Background: Internet is used for a variety of health related purposes. Use differs and has differential effects on health according to socioeconomic status.
Objective: We investigated to what extent the Norwegian population use the Internet to support exercise and diet, what kind of services they use, and whether there are social disparities in use. We expected to find differences according to educational attainment.
Methods: In November 2013 we surveyed a stratified sample of 2196 persons drawn from a Web panel of about 50,000 Norwegians over 15 years of age. The questionnaire included questions about using the Internet, including social network sites (SNS), or mobile apps in relation to exercise or diet, as well as background information about education, body image, and health. The survey email was opened by 1187 respondents (54%). Of these, 89 did not click on the survey hyperlink (declined to participate), while another 70 did not complete the survey. The final sample size is thus 1028 (87% response rate). Compared to the Norwegian census the sample had a slight under-representation of respondents under the age of 30 and with low education. The data was weighted accordingly before analyses.
Results: Sixty-nine percent of women and 53% of men had read about exercise or diet on the Internet (χ2= 25.6, P<.001). More people with higher education (71%, χ2=19.1, P<.001), reported this. The same gender difference was found for using Internet-based interventions with 20% of women compared to14% of men reporting having used these interventions (χ2=7.9, P= .005), for having posted a status about exercise or diet on Facebook or other SNS (23% vs 12%, χ2=18.8, P<.001), and for having kept an online exercise or diet journal (21% vs 15%, χ2=7.0, P=.008). Evaluations of own physical appearance accounted for some of the gender differences in using online exercise or diet journals. Seven percent of the total sample reported having used electronic communication to ask professionals about exercise or diet, while a few more had discussed online with peers (10%). Asking professionals online was more common amongst those with only primary education (13%, χ2<10.5, P=.005).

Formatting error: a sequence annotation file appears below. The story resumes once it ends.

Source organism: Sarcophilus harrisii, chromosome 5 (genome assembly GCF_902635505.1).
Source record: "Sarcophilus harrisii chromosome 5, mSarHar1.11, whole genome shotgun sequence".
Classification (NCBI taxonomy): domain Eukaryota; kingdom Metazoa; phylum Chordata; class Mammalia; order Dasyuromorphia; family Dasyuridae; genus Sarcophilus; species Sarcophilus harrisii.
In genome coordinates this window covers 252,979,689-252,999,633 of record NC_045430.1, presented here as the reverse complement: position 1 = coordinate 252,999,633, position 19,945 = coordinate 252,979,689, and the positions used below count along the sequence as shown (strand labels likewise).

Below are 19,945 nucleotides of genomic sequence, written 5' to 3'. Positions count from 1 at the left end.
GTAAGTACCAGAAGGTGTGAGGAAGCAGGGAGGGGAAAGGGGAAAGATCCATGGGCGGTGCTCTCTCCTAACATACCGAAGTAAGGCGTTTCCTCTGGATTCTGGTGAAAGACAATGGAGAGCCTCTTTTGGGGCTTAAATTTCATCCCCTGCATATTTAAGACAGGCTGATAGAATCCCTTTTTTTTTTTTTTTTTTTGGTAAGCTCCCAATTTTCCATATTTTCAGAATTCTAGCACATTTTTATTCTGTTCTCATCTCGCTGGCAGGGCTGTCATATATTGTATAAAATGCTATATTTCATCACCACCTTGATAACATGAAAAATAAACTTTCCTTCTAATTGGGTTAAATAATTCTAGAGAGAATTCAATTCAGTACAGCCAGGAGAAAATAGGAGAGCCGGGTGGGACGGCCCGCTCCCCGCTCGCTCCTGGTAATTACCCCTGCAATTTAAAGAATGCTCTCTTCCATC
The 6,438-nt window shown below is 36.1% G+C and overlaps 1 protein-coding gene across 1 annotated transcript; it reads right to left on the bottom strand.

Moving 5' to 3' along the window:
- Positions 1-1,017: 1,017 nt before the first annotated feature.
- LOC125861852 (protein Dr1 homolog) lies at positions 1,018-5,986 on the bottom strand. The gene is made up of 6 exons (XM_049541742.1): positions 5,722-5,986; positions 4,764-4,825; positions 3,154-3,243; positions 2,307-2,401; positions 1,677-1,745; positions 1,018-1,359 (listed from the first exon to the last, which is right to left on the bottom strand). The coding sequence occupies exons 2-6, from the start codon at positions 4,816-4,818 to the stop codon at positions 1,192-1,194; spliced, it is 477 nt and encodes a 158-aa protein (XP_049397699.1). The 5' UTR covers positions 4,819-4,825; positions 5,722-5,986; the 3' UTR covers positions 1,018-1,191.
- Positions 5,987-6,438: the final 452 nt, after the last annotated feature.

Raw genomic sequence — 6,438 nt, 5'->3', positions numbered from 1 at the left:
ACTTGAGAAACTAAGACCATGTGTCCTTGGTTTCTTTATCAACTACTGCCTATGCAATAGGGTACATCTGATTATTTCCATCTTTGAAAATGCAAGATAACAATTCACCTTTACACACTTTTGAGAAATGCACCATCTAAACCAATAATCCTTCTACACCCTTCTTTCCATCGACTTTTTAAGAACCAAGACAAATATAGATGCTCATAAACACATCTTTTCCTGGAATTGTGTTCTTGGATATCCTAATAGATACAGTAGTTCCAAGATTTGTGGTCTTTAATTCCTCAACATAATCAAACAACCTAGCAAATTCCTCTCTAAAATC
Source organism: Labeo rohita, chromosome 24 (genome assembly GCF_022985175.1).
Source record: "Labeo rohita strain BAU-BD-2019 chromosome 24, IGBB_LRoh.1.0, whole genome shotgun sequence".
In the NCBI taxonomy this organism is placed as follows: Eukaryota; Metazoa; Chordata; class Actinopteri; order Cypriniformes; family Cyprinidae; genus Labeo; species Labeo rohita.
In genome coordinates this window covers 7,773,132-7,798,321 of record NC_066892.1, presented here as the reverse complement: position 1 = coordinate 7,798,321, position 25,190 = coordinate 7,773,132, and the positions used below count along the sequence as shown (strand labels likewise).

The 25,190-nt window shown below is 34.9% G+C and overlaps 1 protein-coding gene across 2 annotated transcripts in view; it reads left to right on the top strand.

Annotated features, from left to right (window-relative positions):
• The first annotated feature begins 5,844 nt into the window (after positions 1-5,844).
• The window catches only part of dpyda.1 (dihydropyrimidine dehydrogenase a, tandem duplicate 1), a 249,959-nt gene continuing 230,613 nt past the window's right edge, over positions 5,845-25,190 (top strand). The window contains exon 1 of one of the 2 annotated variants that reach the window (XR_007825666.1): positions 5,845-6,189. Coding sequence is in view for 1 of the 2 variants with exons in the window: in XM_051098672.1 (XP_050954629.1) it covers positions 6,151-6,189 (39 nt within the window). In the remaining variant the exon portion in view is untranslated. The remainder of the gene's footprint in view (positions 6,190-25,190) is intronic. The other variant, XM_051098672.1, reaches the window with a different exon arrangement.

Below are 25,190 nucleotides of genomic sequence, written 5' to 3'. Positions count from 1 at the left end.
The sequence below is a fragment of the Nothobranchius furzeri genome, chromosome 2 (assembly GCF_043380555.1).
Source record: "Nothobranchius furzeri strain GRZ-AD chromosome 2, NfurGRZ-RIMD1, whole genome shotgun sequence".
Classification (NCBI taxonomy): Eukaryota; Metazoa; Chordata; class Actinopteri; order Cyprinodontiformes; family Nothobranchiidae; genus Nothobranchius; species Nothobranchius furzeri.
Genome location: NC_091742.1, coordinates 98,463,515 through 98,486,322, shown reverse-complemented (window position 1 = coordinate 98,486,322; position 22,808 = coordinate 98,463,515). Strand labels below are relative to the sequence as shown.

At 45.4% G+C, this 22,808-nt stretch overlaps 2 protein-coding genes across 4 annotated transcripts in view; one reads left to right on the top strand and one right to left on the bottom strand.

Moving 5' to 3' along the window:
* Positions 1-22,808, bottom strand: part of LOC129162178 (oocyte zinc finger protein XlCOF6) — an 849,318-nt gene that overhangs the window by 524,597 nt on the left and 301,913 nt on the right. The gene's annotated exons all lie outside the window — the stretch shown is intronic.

Conclusions: Gender and education are related to how the Internet is used to support health behaviors. We should be aware of the potential role of the Internet in accelerating social disparities in health, and continue to monitor population use. For Internet- and mobile-based interventions to support health behaviors, this study provides information relevant to tailoring of delivery media and components to user.
Currently, 85% of the Norwegian population use the Internet on an average day (1). Closing the access gap, however, makes socioeconomic differences in the use of Internet even more visible.
The concept “digital divide” is most often used to describe the gap between those who have access to computers and/or the Internet and those who have not (2). An important contribution of this concept is that it brought awareness of social inequalities into the reigning optimism with regards to the empowering potential of the Internet. There are, however, also some problems with this concept (2). One is that it makes the issue of access seem more dichotomous than it is. It obscures for instance, that quite a few people without access, especially older people, have others look up health information for them, or that health personnel and journalists use the Internet to a greater extent, also potentially influencing public health. Another issue obscured by this concept is that despite having access to the Internet, people engage in health related activities in it to a different extent, in different ways, and with different outcomes. Other concepts have been proposed that allows for more ambiguity while still pointing to the social inequalities, such as DiMaggio and colleagues’ (3) concept “digital inequalities”.
Pre-Internet concepts such as “health literacy” (4) may still be adequate for digital health purposes. “Health Literacy” is the skills needed by the individual to gain access to, understand, and use information in ways that promote and maintain good health (4). Nutbeam (4) has divided health literacy into three types: (1) functional literacy, which denotes sufficient basic skills in reading and writing to be able to function effectively in everyday situations; (2) interactive literacy, which denotes more advanced cognitive skills which, together with social skills, can be used to actively participate in, extract information from, and derive meaning from different forms of communication, and to apply new information to changing circumstances; and (3) critical literacy, which denotes cognitive and social skill to critically analyze information, and to use this information to exert greater control over life events and situations, such as engaging in shared decision making.
Some research groups have made even finer distinctions than this, but sufficient to say that the skills needed for successfully filling the roles of the active or empowered patient are diverse. Of course, doing all of this mediated via a computer and the Internet poses additional literacy demands on the user, both in terms of confidence and skills. This is covered by the concept “eHealth literacy”, first used by Norman and Skinner (5).